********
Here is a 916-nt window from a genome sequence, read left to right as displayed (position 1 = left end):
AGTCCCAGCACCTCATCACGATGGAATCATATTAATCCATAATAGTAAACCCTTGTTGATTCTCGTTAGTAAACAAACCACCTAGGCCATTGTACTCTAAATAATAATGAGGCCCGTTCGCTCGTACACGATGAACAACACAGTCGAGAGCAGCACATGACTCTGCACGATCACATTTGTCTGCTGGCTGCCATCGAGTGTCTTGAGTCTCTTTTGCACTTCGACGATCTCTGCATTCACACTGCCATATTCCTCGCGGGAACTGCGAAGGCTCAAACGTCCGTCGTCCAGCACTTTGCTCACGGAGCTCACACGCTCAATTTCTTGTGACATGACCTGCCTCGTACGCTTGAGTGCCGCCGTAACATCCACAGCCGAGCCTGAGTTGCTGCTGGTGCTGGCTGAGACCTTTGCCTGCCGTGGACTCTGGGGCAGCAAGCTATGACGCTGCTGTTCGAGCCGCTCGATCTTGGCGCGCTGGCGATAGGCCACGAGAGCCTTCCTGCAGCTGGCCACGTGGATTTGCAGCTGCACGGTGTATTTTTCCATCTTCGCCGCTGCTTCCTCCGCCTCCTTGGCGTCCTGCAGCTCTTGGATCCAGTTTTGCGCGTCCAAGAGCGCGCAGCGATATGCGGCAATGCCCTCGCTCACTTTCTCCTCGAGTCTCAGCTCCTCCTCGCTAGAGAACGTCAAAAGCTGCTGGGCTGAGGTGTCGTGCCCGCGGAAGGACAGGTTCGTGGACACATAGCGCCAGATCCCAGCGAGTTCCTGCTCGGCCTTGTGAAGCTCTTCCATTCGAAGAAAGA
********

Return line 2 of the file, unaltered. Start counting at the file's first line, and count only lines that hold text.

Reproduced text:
AGTCCCAGCACCTCATCACGATGGAATCATATTAATCCATAATAGTAAACCCTTGTTGATTCTCGTTAGTAAACAAACCACCTAGGCCATTGTACTCTAAATAATAATGAGGCCCGTTCGCTCGTACACGATGAACAACACAGTCGAGAGCAGCACATGACTCTGCACGATCACATTTGTCTGCTGGCTGCCATCGAGTGTCTTGAGTCTCTTTTGCACTTCGACGATCTCTGCATTCACACTGCCATATTCCTCGCGGGAACTGCGAAGGCTCAAACGTCCGTCGTCCAGCACTTTGCTCACGGAGCTCACACGCTCAATTTCTTGTGACATGACCTGCCTCGTACGCTTGAGTGCCGCCGTAACATCCACAGCCGAGCCTGAGTTGCTGCTGGTGCTGGCTGAGACCTTTGCCTGCCGTGGACTCTGGGGCAGCAAGCTATGACGCTGCTGTTCGAGCCGCTCGATCTTGGCGCGCTGGCGATAGGCCACGAGAGCCTTCCTGCAGCTGGCCACGTGGATTTGCAGCTGCACGGTGTATTTTTCCATCTTCGCCGCTGCTTCCTCCGCCTCCTTGGCGTCCTGCAGCTCTTGGATCCAGTTTTGCGCGTCCAAGAGCGCGCAGCGATATGCGGCAATGCCCTCGCTCACTTTCTCCTCGAGTCTCAGCTCCTCCTCGCTAGAGAACGTCAAAAGCTGCTGGGCTGAGGTGTCGTGCCCGCGGAAGGACAGGTTCGTGGACACATAGCGCCAGATCCCAGCGAGTTCCTGCTCGGCCTTGTGAAGCTCTTCCATTCGAAGAAAGA